John A. Carlos II

March Madness signs on Main Street welcomes NCAA tournament goers to Columbia. John A. Carlos II / Special to The Post and Courier

Doctors in Charleston and across the nation have seen an uptick in male patients ahead of the NCAA basketball tournament.

Not because of blood pressure problems or extreme anxiety associated with filling out their brackets. Rather, March Madness has become vasectomy season for male sports fans.

Why? The reason is really pretty simple, says Dr. T.J. Tipton, a urologist with Roper St. Francis.

It seems men who have already decided to get the procedure are killing two birds with one stone. They figure it makes sense to take 45 minutes out of their day to get a vasectomy and spend the next several days relaxing and recovering on the couch while watching non-stop basketball games on television.

“The sport and the event itself kind of transcend basketball,” Tipton said Thursday. “More or less, they’re looking for a hall pass. Sort of a get-out-of-jail free card to sit on the couch and watch some TV.

“They’ll come in with their Kentucky or UNC basketball shirts on. It’s almost like an event built around (March Madness).”

Tipton didn’t have any hard numbers showing how many vasectomies the hospital has performed over the past few days. But the uptick is real, he said, and ranges from men in their early 20s to some in their 50s.

He said Roper St. Francis Healthcare falls in line with the national trend of anywhere from a 30- to 50-percent increase in vasectomies around the start of March Madness.

Data from the University of Michigan, the University of Utah, and other schools show that this is a real thing.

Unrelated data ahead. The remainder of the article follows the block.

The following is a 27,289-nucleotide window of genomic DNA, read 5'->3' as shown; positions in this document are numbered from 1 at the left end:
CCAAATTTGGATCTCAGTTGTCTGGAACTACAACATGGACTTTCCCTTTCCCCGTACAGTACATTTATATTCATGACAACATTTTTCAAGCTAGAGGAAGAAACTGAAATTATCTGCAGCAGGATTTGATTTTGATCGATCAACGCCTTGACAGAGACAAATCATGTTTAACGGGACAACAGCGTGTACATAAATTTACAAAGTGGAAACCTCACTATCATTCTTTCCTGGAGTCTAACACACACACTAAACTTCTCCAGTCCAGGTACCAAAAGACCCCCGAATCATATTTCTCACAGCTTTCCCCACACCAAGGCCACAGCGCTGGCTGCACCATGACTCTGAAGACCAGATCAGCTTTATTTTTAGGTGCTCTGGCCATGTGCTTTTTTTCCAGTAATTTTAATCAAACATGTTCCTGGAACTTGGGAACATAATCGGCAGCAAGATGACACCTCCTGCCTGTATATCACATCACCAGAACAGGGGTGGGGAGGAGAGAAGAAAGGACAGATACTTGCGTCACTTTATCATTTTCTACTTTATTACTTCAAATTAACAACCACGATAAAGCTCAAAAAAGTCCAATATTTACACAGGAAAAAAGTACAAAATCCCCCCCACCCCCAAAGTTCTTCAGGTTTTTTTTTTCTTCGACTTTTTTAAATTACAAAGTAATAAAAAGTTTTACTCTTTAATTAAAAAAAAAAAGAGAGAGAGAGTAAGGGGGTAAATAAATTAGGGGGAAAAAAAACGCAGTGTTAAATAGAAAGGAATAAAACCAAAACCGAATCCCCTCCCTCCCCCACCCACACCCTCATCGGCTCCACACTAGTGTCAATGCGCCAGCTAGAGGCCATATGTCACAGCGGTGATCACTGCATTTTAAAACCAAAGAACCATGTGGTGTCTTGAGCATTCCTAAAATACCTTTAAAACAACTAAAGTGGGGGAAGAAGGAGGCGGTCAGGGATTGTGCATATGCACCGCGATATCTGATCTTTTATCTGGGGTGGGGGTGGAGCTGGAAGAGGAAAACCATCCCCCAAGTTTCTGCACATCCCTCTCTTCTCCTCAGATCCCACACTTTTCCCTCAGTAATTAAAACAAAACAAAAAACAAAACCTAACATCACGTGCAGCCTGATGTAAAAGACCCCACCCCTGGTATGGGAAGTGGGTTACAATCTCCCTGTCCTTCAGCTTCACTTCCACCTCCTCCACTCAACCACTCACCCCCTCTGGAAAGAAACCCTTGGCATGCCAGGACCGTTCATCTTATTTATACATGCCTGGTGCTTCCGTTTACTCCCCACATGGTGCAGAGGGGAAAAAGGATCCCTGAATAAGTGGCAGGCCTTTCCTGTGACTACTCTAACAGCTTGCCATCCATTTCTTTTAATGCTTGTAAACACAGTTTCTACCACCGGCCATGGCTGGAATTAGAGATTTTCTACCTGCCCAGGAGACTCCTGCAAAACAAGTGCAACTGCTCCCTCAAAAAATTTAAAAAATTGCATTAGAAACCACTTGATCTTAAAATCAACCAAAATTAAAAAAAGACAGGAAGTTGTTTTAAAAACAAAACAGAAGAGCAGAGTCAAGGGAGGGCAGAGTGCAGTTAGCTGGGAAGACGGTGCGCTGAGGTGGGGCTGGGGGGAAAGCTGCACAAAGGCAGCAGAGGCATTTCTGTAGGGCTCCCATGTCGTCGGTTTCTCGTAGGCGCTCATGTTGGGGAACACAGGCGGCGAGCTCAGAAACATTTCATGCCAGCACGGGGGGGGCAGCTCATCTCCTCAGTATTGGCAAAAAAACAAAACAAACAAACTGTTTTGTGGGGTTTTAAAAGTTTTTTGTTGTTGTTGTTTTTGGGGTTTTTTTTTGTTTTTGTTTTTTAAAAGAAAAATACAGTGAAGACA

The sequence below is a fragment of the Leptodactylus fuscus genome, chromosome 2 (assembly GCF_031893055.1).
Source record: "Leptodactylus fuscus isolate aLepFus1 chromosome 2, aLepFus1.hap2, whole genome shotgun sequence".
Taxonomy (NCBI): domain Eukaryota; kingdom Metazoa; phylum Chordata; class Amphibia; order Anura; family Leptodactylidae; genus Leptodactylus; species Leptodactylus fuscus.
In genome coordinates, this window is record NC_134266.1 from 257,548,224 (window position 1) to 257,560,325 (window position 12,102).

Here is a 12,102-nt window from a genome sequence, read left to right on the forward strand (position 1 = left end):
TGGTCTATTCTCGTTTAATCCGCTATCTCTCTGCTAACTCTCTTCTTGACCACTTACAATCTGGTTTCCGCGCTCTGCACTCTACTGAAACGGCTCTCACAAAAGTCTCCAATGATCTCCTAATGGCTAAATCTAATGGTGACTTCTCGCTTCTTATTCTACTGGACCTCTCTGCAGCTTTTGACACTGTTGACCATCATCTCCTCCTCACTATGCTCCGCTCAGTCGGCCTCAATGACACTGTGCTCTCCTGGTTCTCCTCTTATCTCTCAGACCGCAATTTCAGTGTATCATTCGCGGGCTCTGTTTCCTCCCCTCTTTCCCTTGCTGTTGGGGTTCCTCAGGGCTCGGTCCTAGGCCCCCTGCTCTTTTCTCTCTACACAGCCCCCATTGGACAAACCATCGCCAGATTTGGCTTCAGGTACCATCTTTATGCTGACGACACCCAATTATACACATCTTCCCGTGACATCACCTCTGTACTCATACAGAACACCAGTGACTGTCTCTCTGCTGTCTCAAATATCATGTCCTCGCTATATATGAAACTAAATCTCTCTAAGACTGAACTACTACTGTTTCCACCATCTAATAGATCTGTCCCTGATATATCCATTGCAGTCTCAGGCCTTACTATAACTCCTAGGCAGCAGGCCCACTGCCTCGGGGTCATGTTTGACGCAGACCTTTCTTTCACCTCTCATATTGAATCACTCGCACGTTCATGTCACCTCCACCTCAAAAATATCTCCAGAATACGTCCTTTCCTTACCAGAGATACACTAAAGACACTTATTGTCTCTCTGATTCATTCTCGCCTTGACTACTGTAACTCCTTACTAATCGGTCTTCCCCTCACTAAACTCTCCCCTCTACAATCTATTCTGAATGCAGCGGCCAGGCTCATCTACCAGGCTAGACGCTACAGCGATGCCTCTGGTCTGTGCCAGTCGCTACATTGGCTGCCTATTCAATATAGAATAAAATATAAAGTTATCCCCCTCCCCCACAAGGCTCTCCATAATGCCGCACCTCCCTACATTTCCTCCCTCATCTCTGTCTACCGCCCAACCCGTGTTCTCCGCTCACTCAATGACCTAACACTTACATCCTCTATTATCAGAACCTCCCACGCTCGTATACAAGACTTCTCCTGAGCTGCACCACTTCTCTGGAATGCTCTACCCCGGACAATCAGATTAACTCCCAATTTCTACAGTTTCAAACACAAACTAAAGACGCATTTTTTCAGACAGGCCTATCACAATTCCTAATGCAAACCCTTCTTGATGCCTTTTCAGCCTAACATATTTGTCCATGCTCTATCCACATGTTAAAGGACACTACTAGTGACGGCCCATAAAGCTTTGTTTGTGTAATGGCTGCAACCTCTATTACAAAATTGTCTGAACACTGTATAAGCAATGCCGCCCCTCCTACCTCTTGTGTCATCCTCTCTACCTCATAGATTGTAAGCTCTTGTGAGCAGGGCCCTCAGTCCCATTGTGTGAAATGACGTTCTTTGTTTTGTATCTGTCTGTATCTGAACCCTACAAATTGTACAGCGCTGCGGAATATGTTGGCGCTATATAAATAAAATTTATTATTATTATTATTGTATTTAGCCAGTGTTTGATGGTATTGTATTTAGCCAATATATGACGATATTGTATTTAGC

In fact, popular sports bar Buffalo Wild Wings has gotten in on the action. A major NCAA sponsor, the restaurant this year has been promoting its “jewel stool,” a special type of barstool with a cooling apparatus so men who have the procedure can watch basketball games at the bar.

Despite the friendly gesture for its customers, Tipton doesn’t recommend visiting any bars in the days after getting a vasectomy. The recovery time is generally three days and doctors recommend little activity in that span.

Tipton said March Madness isn’t the only time of year that they see an influx of vasectomy patients. Christmas is a big season for the procedure because insurance deductibles have usually been met by December.

And getting back to sports, the week of The Masters in April is also a popular time of year for vasectomies.

“That’s a four-day event, Thursday through Sunday. A lot of guys are interested in it, so you see the same thing,” Tipton said of the annual golf tournament played in Augusta.

The NCAA Tournament began Thursday and runs through April 8 with the national championship game in Minneapolis.

Reach Derrek Asberry at 843-937-5517. Follow him on Twitter @DerrekAsberry